“We all have masculine and feminine within us, and when it’s all balanced it’s like accessing a super power.” (Alicia Keys)
What do we mean by “masculine” and “feminine” and why is balancing them important?
Much has been written about the sacred feminine (yin) and the sacred masculine (yang). Although each person possesses both masculine and feminine energies, usually one type is more developed or dominant. This dominant energy affects how you perceive yourself, others, your environments and how you interact with the world.
The qualities of each type of energy are outlined in the table below. *
Feminine Energy (Yin) BEING & GIVING
Masculine Energy (Yang) DOING & RECEIVING
Linear & Logical
Allow for “flow”
Excerpted from “Learning to Dance with Life: A Guide for High Achieving Women” (2015) by Pamela Thompson, p. 84
When you live life feeling like you are on a hamster wheel and can’t get off, you are exhibiting many of the characteristics of masculine energy. It’s important to be aware of the qualities of each type of energy because being out of balance negatively impacts our bodies, our minds, our relationships and our work. For example, if we are constantly in our masculine energy, over time it leads to illness, lack of fulfillment, unhappiness, and restlessness. Whereas if we are dominated by our feminine energy, we become ill, resentful, needy and insecure.
How can you find and create your own unique balance between your feminine and masculine energies? A good place to start is with an assessment.
Here’s an illuminating exercise:
At the end of the day, take some time to pause and reflect on your day. Create 2 lists. Put at the top of one list “Doing” and the other list “Being”. Without thinking too much, do a brain dump of all the things you’ve done in that day. This could include: planning with your team, chairing a meeting, doing a performance review … . Then write down all the things you would categorize as “being” such as: walking mindfully in nature, meditating, spending time focusing attentively on someone or something.
If it’s been an unusual day, take the time to also reflect on the previous day.
Then create 2 other lists. Think about all your “Giving” behaviors that day. Examples include: making a meal for a sick friend, volunteering your time to assist others, listening to a friend’s tale of woe. .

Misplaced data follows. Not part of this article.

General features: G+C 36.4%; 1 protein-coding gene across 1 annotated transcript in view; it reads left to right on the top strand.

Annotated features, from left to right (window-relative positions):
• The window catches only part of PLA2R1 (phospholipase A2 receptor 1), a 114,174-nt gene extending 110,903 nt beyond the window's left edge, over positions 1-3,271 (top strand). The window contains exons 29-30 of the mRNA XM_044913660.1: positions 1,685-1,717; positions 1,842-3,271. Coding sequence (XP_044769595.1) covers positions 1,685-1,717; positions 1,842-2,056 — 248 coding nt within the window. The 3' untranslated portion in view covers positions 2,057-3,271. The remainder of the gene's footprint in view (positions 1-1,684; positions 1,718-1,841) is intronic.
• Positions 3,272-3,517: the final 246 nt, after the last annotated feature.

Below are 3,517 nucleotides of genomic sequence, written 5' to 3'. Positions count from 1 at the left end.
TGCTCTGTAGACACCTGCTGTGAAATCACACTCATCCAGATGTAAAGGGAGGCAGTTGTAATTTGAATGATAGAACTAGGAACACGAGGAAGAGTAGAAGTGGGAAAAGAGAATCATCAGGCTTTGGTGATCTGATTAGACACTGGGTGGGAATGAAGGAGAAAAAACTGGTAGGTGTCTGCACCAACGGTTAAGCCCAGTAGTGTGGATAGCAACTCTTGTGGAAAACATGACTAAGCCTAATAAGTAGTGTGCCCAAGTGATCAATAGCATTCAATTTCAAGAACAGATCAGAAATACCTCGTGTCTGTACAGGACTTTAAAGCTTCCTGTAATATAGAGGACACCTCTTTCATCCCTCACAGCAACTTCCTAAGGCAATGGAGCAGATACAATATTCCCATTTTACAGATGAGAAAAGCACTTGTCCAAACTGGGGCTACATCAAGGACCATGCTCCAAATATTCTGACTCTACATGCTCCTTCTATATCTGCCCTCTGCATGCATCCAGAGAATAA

Now think about all your “Receiving” behaviors for that day. Receiving behaviors include: treating yourself to a yoga class and being present during it, meditating for at least 10 minutes, reaching out for support when you needed it; such as “Sweetie, do you mind driving the kids to school today? I’ve got a lot on my plate.”, treating yourself to a bubble bath or massage.
Now look at your lists. What do you notice?Are you giving more than receiving and doing more than being?
Then take a few moments to go into your body and notice how you are feeling. Are you low in energy? Are you feeling resentful? Are you finding you have a “short fuse” and that you are reacting rather than taking some thoughtful time to respond to people at home and/or at work?
I invite you to do this exercise for a few days and notice what you notice. I welcome your reflections and insights below.
Stay tuned for the next installment to discover some tips and tools for balancing your masculine and feminine energy.
We are almost 9 months into the pandemic. How has it been for you? It is useful to reflect on what you’ve learned from a life change/period of uncertainty/transition.
According to William Bridges, author of “Transitions: Making Sense of Life’s Changes”, in order to move successfully from one life transition to another, it is important to let go of any negative emotions associated with it, to celebrate the positive aspects and lessons learned from it … and to get clear on your vision for a new life, relationship, career, business.
Bridges differentiates between a life change and a transition. He states that a life change is situational and external to us, whereas a transition is internal and psychological. It is the internal work we do to adapt and reorient ourselves to our new external reality.
Research and life experience show that if we don’t do the internal transition work, then we often recreate the same patterns in our lives. An example is someone after 3 marriages realizes that s/he has married 3 men/women who are similar having dealt with the same issues in each marriage, never resolving them but instead recreating them and remaining unhappy and unfulfilled or moving on to the next.
In my personal life, work with clients, and interviews with leaders, I’ve discovered that people have reacted in many different ways during the pandemic. Some were initially knocked off balance and found it really challenging to deal with all the changes in their work-life, family life, and personal life. They had difficulty focusing and were unproductive. Many have been “up and down” in terms of their emotions and focus during the pandemic. In contrast, others after the initial shock, found their creative juices flowing and dove into new projects. They continue to feel energized and optimistic.
No longer having to commute to work, many have taken time to reflect and realized the work they were doing was not fulfilling. They have been preoccupied thinking of how they can transition out of a “real” job and start that business they’ve been dreaming about.
Others are reeling from the loss of a loved one or loved ones who were sadly taken from them due to COVID-19. Still others have recovered from COVID-19 with negative impacts on their health that have forced them to change their lifestyles and adapt to their “new normal”.
The pandemic, in the context of change and uncertainty, has caused much upheaval in many of our lives. It has also put us in touch with how we typically respond to change and why. Do you typically embrace or resist change and uncertainty?
Here are a few questions to ask yourself to reflect on and provide you with insight into how you respond to change and uncertainty. I encourage you to take some time and journal your responses to the following questions: What have you learned from COVID-19 about …